Sweaty palms. Racing heartbeat. Uncontrollable trembling. Numbness in your fingers and feet.
Did a spider just drop in front of your face? Did a clown just pass by? No, this is something much, much worse. More sinister. Something that can cause absolute devastation.
Just thinking of the word can cause goose bumps. The thought of settling down with someone, to have and to hold, in sickness and in health. Sure, it sounds nice…for everyone else. Why would the commitmentphobe want something like that? Unlike the romantics and idealists, they can see through the sunshine and roses. They’re realists. They know that for every up, there is a down. For every high, there is a low. Who needs that roller coaster ride? Why would you willingly set yourself up for that kind of emotional turmoil? Might as well have fun while you can.
According to (the ever accurate) Wikipedia, the term commitmentphobia was coined in the popular self-help book Men Who Can't Love in 1987. Wiki says “Fear of commitment in much popular literature refers to avoidance of long-term partnership and/or marriage but the problem is often much more pervasive, affecting school, work, and home life as well.”
What makes someone afraid to commit?
Committing to someone implies that you’ve grown up. That you’ve become an adult. You’ve taken responsibility for your life, and more—you’re responsible for someone else’s happiness. Someone else is counting on you to come through for them.
You may have been burned by commitment before. Gave your heart to the wrong person, who turned around and stomped on it on their way out the door. Gave part of your soul to someone who wasn’t in a place to accept it. Or maybe you just watched a couple you admired fall to pieces after dysfunction, infidelity, or some other type of betrayal. Your parents? Grandparents? Best friends?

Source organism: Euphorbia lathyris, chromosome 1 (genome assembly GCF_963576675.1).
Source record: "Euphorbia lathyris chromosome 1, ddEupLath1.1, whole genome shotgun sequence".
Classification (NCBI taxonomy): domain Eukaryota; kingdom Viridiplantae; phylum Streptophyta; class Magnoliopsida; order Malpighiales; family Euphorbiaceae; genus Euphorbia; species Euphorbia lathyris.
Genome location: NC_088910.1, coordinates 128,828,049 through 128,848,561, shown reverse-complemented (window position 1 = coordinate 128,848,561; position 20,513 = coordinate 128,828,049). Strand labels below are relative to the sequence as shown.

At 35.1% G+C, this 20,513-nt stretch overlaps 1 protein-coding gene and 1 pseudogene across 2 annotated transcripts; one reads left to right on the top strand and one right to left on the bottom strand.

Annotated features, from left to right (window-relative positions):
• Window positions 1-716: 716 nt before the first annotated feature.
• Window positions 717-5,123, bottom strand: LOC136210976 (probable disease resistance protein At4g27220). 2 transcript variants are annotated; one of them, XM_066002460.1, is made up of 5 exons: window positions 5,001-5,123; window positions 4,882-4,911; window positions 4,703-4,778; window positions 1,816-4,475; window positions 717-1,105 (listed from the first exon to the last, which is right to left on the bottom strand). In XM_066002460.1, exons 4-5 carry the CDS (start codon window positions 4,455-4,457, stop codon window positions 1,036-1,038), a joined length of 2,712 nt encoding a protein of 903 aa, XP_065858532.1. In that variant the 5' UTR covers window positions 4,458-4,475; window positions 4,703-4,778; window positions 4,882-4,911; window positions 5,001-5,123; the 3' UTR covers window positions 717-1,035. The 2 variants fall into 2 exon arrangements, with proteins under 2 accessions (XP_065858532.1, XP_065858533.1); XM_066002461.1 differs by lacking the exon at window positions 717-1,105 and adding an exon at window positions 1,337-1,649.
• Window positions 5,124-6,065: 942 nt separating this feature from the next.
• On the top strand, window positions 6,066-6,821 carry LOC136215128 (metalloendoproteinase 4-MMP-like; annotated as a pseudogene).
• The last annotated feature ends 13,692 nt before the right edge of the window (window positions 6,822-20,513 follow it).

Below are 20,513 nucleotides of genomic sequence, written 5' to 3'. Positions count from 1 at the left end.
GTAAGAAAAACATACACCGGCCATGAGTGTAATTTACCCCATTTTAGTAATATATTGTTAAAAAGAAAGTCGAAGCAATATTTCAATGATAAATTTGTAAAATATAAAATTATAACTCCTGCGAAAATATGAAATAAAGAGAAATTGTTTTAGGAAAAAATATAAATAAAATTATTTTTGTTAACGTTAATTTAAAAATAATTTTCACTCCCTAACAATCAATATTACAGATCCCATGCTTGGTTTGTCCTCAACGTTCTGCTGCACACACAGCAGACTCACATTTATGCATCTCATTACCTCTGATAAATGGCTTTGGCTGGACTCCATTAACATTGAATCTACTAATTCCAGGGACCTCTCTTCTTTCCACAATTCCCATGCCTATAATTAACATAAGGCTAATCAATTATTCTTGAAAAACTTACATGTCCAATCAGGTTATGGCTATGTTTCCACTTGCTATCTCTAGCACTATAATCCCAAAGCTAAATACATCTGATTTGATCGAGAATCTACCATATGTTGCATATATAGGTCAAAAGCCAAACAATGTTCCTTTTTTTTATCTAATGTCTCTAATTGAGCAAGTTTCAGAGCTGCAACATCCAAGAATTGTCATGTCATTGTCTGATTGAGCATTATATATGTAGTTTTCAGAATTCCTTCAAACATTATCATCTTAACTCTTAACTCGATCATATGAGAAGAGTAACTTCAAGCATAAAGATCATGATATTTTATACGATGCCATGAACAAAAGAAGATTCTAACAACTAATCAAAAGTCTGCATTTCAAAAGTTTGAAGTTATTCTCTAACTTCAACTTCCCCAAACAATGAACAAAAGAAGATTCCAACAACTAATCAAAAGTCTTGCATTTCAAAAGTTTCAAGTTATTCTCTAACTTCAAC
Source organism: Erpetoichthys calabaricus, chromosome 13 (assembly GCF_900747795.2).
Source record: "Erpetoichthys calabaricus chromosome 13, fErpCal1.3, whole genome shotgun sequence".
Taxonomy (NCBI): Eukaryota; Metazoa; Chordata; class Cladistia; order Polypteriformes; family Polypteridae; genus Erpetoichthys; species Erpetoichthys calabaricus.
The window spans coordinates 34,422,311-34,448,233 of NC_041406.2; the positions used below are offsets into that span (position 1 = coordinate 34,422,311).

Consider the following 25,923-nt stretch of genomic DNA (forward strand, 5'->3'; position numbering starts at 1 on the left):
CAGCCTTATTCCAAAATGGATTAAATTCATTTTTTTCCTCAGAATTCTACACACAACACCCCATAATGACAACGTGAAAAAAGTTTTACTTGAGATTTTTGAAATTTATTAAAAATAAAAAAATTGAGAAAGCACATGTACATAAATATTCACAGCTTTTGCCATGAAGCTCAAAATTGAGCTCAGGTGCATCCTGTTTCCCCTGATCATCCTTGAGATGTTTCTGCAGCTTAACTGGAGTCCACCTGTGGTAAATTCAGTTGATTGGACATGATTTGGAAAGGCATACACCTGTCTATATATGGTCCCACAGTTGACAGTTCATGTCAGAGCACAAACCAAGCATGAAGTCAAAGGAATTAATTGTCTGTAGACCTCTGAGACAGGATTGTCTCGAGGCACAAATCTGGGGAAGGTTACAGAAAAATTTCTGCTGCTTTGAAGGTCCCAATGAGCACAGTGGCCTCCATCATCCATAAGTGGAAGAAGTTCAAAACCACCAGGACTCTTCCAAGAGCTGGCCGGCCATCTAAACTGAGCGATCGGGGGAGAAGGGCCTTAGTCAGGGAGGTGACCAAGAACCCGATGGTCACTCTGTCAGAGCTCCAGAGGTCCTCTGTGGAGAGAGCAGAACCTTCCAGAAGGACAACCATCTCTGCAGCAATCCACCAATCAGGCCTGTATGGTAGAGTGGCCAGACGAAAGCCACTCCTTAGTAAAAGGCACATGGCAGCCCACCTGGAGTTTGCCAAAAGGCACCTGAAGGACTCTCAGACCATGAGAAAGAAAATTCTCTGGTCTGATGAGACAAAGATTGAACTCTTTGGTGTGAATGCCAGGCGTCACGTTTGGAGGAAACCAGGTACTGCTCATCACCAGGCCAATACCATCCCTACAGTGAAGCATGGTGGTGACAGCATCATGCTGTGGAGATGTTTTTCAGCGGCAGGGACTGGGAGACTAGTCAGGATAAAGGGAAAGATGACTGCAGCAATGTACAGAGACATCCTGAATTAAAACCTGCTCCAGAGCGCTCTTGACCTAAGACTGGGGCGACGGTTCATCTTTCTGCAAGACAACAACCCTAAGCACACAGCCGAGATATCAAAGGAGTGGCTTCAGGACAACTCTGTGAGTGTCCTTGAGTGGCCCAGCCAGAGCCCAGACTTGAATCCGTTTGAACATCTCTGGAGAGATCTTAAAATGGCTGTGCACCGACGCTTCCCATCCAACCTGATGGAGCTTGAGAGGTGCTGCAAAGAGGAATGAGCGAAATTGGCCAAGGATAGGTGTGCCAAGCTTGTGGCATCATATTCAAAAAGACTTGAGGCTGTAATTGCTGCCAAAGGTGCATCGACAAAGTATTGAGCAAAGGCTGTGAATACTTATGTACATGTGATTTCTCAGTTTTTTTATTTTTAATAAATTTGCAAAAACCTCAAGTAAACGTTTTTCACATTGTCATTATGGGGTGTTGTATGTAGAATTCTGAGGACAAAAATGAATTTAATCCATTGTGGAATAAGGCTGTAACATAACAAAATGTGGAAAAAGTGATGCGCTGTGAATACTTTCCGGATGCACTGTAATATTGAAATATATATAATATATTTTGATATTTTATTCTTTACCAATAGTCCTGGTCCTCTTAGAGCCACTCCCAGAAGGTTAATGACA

Whatever the case may be, it makes it hard to put yourself out there, to dedicate yourself to something that might one day implode. But that doesn’t mean that commitment-phobic people can’t have relationships. Sometimes they go in hot and heavy, charming and dedicated, and ready to have a good time. But something happens along the way—a plan for the future, a mention of children, the signing of a lease—and they feel the pressure of actually committing to someone to someone weighing down on them. And that’s when the fear actually starts.
They start sabotaging their relationships. It starts with little things, like working later, or forgetting dates. Volunteering for long-term overseas assignments. Moving out of state. Anything to avoid having to take the plunge. Because if they aren’t around, they can’t commit. They can’t even commit to not committing, laying it on someone else’s shoulders.
After all, who needs someone to come home to at night? Someone who cares where you’ve been and what you’ve been doing? Someone who can make the bad day just fade away with their smile? Someone who thinks you matter. Who needs that?
Some people never do. They don’t want the typical married-with-kids scenario. Hell, maybe they don’t even want to share a living space with anyone—ever. There’s nothing wrong with that. On the other hand, some people can and do overcome their fear when they meet the right person. And some people are never scared at all. Maybe they just like flying solo.
Our new release, The Party Boy’s Guide to Dating a Geek, features two guys with very different commitment issues. Fee shies away from fast and loose, and Ash can’t see past tonight’s hookup and often lets himself be distracted from committing to the thing he actually wants most—opening a tattoo parlor with his oldest and closest friend. During the course of the book, they both have to get over their respective fears and preconceived notions. Maybe by the end they’ll discover that sometimes the idea of something is a hell of a lot scarier than the reality.
You can hook up with Piper at http://pipervaughn.com and Xara at http://xaraxanakas.com. We promise not to ask for your hand. ;)